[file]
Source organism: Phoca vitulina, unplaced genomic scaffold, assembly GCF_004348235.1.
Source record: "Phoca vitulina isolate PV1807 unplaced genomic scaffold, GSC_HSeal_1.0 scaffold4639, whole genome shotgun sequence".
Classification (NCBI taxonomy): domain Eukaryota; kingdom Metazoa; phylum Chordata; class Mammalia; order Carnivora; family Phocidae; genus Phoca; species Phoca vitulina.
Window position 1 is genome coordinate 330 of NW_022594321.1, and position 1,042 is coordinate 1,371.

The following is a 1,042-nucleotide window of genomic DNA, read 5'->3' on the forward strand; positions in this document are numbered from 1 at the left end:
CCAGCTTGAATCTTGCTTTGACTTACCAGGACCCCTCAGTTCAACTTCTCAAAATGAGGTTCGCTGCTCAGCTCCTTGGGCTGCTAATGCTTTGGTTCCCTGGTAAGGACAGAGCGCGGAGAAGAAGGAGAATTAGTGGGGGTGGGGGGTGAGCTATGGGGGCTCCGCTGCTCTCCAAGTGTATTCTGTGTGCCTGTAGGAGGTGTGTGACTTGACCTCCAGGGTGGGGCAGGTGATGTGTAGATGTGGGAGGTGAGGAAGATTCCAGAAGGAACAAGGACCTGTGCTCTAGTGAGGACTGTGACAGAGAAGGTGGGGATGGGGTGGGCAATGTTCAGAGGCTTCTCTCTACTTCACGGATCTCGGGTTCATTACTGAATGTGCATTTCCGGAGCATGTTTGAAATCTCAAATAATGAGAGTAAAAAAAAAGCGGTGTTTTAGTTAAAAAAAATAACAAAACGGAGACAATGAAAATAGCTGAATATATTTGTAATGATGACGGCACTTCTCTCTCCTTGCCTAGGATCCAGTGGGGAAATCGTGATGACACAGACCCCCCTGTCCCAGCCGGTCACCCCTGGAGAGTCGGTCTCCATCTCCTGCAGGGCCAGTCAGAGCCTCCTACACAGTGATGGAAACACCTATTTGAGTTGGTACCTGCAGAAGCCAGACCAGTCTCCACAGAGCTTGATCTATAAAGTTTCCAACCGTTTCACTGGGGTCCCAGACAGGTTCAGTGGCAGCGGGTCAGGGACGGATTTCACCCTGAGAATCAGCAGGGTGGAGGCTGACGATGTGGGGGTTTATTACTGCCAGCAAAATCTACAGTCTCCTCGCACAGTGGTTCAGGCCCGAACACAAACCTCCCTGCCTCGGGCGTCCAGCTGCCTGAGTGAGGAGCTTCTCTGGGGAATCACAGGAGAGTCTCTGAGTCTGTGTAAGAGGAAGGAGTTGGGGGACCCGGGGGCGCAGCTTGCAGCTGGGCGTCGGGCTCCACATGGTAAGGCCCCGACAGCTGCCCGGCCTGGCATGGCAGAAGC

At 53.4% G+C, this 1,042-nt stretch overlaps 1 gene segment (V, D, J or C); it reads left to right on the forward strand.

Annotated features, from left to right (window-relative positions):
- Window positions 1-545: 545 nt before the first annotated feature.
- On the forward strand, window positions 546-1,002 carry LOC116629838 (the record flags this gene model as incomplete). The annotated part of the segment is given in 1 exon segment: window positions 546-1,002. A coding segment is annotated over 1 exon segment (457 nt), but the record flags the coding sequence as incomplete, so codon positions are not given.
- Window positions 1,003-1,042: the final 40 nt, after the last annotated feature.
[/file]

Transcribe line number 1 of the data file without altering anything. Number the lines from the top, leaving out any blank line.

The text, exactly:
Source organism: Phoca vitulina, unplaced genomic scaffold, assembly GCF_004348235.1.